Review: Slumdog Millionaire (2009)

Slumdog Millionaire

Slumdog Millionaire: Simply Brilliant

Rating: 4 out of 5

Starring: Dev Patel, Freida Pinto, Anil Kapoor and Irrfan Khan

Director: Danny Boyle

Slumdog Millionaire opens with 18-year-old slum kid Jamal Malik (Dev Patel) being arrested on suspicion of cheating after being one question away from winning Rs. 20 million on India’s Who Wants To Be A Millionaire? After enduring some rather nasty torture, he tells the police officer (Irrfan Khan) the story of his life, where incredibly, each episode holds the key to one of the questions he’s answered.

Jamal’s story begins in the Mumbai slums, where he was orphaned, along with his brother Salim (Azharuddin Mohammed Ismail), when their mother was killed in a religious uprising. Later, Jamal and Salim survive by living by their wits on the streets, until Jamal falls in love with Latika (Rubina Ali), a young orphan girl who is destined to come between them.

Slumdog Millionaire is skillful entertainment, with the simple message that the most intense life experiences yield the greatest education. Though the story elements are objectively melodramatic – orphans thrown into the cruel world, brother against brother, a long-delayed romance and a rags-to-riches journey – the film feels bracingly rude, and as lively as a whirling kaleidoscope. Simon Beaufoy’s script (adapted from a best-selling novel by Vikas Swarup) cleverly weaves together several different timelines and the finale brilliantly incorporates all the tension already inherent in the Millionaire set-up.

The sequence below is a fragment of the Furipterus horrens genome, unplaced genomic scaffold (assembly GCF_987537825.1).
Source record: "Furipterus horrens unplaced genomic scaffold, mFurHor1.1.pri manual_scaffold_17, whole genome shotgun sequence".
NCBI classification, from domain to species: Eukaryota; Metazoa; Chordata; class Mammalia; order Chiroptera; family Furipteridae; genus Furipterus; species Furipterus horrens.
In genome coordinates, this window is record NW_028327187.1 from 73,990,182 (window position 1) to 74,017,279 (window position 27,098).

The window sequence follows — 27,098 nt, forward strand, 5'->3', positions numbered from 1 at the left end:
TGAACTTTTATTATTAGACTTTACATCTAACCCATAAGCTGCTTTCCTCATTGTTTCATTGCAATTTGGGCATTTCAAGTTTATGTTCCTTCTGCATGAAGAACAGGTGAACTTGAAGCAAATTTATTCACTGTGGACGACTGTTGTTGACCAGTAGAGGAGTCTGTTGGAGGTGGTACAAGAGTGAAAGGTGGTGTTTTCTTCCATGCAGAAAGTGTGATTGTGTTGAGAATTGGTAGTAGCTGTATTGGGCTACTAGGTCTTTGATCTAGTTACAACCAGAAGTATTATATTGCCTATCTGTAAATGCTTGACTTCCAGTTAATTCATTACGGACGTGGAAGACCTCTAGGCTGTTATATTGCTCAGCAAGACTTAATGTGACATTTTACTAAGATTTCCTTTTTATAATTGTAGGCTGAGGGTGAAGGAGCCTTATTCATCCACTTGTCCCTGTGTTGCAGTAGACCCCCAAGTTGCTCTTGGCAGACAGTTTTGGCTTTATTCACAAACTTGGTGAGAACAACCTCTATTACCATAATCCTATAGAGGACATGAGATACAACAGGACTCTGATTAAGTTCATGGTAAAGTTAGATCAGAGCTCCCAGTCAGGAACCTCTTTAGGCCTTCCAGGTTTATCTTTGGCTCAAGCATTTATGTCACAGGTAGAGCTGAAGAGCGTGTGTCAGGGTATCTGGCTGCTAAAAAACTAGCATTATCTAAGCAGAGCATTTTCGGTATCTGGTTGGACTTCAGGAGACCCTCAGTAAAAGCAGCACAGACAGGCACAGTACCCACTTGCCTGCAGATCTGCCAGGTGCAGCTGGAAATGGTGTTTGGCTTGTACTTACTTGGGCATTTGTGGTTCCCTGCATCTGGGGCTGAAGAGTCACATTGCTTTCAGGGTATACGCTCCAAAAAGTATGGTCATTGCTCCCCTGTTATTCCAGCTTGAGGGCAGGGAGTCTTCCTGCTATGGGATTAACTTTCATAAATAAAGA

Boyle’s direction is genuinely impressive; every scene crackles with energy and he really captures the vibrant atmosphere of the various Indian cities. He also orchestrates some truly astonishing sequences, from a thrilling chase through the slums to a nail-bitingly tense sequence. Boyle gets terrific performances from his young cast: three actors play each of the lead roles (Jamal, Salim and Latika) and they’re all astonishing, particularly Ayush Mahesh Khedekar, who’s genuinely heartbreaking as the youngest Jamal. There’s also strong support from Irrfan Khan and Anil Kapoor, who’s brilliantly slimy as the game show host.

Do yourself a favour – just don’t miss this film at any cost and as soon you do, just ‘phone a friend’ and suggest him the same.

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